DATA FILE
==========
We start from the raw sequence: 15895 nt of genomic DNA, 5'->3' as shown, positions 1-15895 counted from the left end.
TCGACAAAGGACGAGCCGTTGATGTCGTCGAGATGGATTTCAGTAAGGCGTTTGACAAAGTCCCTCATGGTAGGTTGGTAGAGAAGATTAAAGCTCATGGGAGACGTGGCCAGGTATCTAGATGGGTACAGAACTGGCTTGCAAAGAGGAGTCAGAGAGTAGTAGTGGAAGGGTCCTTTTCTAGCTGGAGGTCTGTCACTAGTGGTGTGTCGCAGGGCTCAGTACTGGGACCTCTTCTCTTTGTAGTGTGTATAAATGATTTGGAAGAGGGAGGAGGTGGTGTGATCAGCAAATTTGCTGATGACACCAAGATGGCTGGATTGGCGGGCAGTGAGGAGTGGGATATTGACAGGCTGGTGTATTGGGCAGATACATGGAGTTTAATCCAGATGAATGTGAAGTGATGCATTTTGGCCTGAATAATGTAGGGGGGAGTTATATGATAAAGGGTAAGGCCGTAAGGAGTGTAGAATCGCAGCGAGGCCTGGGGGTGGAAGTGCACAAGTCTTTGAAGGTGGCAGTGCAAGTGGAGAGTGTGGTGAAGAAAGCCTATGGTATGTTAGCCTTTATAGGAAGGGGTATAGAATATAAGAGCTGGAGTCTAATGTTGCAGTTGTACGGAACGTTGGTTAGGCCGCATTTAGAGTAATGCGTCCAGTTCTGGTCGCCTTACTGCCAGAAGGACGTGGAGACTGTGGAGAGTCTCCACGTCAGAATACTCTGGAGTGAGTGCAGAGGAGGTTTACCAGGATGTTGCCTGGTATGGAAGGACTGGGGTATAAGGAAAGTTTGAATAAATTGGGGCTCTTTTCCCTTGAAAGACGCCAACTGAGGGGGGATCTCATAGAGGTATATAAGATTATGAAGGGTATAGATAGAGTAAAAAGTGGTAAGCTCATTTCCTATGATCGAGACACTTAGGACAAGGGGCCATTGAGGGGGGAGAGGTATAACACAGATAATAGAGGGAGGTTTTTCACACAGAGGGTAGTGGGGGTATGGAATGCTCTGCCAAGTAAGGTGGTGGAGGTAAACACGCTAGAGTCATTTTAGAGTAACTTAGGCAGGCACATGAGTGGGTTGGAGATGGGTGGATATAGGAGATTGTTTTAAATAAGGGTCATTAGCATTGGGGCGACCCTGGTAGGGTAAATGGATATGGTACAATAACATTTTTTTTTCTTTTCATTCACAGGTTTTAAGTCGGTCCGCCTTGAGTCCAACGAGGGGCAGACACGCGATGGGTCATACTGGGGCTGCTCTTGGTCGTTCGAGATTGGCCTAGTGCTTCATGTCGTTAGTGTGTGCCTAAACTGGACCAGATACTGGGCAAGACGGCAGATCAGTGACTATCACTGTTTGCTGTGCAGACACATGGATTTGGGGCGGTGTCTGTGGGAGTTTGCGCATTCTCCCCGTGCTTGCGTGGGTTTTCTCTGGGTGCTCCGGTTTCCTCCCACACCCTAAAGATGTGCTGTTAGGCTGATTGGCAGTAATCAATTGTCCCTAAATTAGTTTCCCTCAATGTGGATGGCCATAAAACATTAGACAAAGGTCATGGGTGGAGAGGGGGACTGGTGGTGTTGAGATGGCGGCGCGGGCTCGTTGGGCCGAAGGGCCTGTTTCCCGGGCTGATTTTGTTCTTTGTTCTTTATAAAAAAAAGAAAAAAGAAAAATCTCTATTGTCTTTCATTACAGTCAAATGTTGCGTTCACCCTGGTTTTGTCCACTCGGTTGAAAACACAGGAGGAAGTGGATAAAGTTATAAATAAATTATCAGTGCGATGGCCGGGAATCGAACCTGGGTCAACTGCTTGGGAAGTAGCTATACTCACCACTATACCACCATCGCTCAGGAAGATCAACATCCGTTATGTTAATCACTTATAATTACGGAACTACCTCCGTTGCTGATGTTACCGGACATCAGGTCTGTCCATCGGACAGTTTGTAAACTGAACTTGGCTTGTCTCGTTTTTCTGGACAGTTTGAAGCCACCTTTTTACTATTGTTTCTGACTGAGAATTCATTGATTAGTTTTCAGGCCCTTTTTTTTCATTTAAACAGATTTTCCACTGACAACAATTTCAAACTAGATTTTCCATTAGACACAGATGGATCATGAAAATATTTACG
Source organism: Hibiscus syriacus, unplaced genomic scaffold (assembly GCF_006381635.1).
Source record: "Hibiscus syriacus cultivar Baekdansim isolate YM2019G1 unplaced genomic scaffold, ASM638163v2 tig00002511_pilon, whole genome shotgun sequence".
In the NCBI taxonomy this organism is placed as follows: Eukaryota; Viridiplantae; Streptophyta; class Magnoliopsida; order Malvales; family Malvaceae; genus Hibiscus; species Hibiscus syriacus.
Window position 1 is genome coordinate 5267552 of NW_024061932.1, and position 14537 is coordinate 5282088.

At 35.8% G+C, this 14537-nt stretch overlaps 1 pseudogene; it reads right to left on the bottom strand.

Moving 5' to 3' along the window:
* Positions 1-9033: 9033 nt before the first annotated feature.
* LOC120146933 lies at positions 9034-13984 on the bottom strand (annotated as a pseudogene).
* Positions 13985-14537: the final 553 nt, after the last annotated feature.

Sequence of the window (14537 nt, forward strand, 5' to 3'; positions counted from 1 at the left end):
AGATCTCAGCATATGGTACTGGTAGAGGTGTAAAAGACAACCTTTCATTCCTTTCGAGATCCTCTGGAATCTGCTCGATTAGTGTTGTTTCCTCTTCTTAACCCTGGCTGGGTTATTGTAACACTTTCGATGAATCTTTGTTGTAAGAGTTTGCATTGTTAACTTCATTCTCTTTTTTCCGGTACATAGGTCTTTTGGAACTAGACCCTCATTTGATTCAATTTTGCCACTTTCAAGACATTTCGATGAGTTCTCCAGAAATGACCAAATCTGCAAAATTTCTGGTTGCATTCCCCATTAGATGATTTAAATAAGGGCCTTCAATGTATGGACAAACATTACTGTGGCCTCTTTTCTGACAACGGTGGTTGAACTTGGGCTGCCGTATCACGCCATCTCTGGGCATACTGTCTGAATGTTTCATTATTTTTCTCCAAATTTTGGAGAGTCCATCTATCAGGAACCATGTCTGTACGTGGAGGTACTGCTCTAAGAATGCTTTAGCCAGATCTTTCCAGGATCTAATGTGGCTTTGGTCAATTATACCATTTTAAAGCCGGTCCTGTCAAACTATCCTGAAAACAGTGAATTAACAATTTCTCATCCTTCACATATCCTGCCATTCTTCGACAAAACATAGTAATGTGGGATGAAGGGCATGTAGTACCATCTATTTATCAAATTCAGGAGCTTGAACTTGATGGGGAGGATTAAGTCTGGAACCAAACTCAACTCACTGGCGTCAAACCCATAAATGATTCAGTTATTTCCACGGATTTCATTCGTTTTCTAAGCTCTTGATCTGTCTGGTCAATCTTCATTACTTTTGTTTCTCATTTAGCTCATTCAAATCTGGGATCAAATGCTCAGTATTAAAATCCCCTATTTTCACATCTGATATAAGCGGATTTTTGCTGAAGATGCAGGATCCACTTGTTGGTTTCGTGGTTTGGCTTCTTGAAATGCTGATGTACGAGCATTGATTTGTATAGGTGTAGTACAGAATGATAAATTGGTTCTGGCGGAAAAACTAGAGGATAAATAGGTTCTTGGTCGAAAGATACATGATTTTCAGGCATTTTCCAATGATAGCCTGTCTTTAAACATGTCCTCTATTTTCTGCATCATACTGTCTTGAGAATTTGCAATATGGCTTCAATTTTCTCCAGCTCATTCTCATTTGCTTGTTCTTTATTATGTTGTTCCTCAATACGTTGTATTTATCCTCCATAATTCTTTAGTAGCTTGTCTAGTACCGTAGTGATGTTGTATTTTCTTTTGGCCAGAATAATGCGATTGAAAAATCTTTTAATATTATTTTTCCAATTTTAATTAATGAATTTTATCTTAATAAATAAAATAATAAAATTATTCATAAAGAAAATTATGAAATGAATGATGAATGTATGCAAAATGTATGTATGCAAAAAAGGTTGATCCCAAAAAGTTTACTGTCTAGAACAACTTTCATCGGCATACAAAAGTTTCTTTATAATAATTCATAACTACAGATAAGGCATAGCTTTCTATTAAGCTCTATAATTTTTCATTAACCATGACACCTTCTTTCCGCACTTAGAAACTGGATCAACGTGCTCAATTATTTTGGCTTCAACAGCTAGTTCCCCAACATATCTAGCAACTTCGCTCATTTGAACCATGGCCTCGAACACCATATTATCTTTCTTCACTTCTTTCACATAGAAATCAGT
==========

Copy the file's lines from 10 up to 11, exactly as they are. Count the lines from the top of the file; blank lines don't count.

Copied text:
* LOC120146933 lies at positions 9034-13984 on the bottom strand (annotated as a pseudogene).
* Positions 13985-14537: the final 553 nt, after the last annotated feature.